I\’ve got more Millennial mortgage data available for you, courtesy of the monthly Ellie Mae Millennial Tracker.
This is often a heavily watched group because they\’re expected to carry the housing marketplace to the next stage, hopefully higher.
While the word Millennial gets thrown around considerably, Ellie Mae defines it as anyone born between 1980 and 1999. Some have wider date ranges, and other shorter.
Anyway, we already know that Millennials favor adjustable-rate mortgages, but it surely turns out they\’re also pretty keen on conventional loans too.
63% of Millennial Mortgages Were Conventional
In June, nearly two-thirds (63%) of mortgages manufactured to Millennial borrowers were conventional home, aka non-government loans.
The overwhelming remainder (32%) were FHA loans, which require just a 3.5% down payment, and for that reason, are favorable to young cash-strapped borrowers.
The rest were probably the variety of VA and USDA loans, which enable for zero down payment, but aren\’t as widely issued.
The share of FHA loans peaked in February and March of this year at 36%, but has since fallen steadily. Meanwhile, the regular share rose from 60% to 63% in that time.
Ellie Mae executive vice president of corporate strategy Joe Tyrrell said this either means Millennials are able to afford more house without a government guarantee, or they do not have the education on loan options much like the FHA.
[See FHA vs. conventional differences here.]
90% of Millennial Mortgages Were Purchase Loans
As expected, a very large share of Millennial mortgages were for home purchases, seeing as this group is relatively young and may even include a lot of first-time home buyers.
In June, 90% of all closed loans to this age cohort were purchases, while using remaining 10% refinances.
Among FHA loans only, 96% were purchases and 4% were mortgage refinances, which again adds up because they\’re often utilized to buy a home with little down, nevertheless the costly mortgage insurance means they less desirable to hold onto.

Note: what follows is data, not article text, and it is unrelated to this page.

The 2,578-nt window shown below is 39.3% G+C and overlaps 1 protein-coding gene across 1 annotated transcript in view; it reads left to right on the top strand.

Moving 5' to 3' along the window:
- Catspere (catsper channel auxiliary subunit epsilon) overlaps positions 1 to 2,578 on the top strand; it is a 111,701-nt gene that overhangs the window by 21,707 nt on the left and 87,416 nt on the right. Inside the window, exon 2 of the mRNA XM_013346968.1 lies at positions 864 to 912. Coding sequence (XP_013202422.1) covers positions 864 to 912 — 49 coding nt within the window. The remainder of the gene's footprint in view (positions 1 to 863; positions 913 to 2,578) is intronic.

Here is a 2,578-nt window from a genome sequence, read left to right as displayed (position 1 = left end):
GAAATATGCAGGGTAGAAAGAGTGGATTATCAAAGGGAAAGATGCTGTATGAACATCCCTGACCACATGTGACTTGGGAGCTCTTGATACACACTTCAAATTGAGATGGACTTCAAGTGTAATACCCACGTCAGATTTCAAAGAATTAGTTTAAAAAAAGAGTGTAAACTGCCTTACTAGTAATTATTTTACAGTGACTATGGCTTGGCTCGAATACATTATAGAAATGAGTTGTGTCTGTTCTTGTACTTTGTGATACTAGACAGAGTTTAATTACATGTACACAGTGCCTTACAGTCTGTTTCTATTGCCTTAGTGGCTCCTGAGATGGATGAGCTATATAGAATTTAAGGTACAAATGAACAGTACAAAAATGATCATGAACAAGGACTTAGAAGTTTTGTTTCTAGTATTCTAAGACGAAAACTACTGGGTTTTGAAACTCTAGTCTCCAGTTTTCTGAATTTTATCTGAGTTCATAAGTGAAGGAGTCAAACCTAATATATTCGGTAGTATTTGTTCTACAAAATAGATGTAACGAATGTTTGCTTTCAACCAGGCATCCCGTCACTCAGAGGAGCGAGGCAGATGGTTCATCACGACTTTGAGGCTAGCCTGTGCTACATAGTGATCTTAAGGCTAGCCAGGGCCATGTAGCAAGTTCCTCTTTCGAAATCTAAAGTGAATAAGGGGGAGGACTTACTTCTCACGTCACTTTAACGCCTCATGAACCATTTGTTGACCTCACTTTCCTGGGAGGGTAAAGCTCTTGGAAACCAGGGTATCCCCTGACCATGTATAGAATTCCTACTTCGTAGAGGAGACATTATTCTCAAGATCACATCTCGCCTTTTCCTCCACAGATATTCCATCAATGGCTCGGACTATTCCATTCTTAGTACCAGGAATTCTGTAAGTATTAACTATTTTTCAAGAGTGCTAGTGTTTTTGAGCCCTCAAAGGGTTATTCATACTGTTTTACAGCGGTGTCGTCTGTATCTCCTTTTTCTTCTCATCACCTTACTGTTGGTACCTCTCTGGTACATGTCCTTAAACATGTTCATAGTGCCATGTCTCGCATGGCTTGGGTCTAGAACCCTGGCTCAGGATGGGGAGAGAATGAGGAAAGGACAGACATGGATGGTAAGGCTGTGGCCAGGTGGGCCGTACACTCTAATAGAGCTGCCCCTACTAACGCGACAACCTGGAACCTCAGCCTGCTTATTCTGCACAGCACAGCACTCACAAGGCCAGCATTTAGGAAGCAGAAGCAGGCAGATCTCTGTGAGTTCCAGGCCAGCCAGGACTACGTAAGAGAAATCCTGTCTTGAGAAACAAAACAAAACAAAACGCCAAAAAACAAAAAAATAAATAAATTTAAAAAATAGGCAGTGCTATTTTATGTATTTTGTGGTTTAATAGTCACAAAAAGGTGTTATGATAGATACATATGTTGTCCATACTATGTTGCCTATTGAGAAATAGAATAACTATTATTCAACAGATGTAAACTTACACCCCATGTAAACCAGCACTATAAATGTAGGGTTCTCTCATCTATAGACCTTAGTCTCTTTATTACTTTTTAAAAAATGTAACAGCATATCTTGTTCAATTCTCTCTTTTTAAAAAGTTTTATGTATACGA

Once these young buyers build some equity, they could refinance their FHA loan to a conventional loan to drop the expensive MI and even perhaps get a lower mortgage rate.
The transaction mix for conventional loans was still being purchase heavy at 87%, but refis constructed a more sizable 12%.
If you\’re wondering what sort of kidos (sorry, young adults) stack up with the overall market, the conventional share for all those borrowers in June was 64%, while FHA loans taken into account 22% of volume. VA took 9%.
Meanwhile, the refi share was 32% as well as the purchase share was 68%.
Millennials continue to keep target affordable cities in the Midwest, with Muscatine, Iowa, (average the amount you want: $143,988) Watertown, South Dakota, ($138,492) Frankfort, Indiana, ($125,069) Oshkosh-Neenah, Wisconsin, ($150,751) and Quincy Illinois/Missouri ($107,589) the most notable housing markets nationwide.
As you will find from the map above, Millennials have a tougher time getting loans over the West Coast and New england compared to the Midwest and South. Price has a lot to do with that.
Are Bachelor Parties a Problem?
A new, odd analysis from Zillow claims young prospective buyers might be spending too much of their money on bachelor and bachelorette parties.
Apparently these gatherings costs up to $14,000 during peak wedding attending years, which is 34% of a down payment on a median home.
The math is nine soires at $1,532 a bit for $13,788 in total cost.
I’m sure Millennials are done with hearing about all the things they should be spending their income on…and frankly I don’t blame them. Have a good time, party now, and buy a house eventually.
Other Millennial Mortgage Datapoints (from March C May 2017)
Gender: 64% of borrowers male
Marital status: 51% married
Average age: 29.5
Average amount you borrow: $181,593
Average appraised value: $216,116
Average LTV: 88%
Average DTI: 24/37
Average note rate: 4.304%
Average FICO score: 721
Average days to close: 42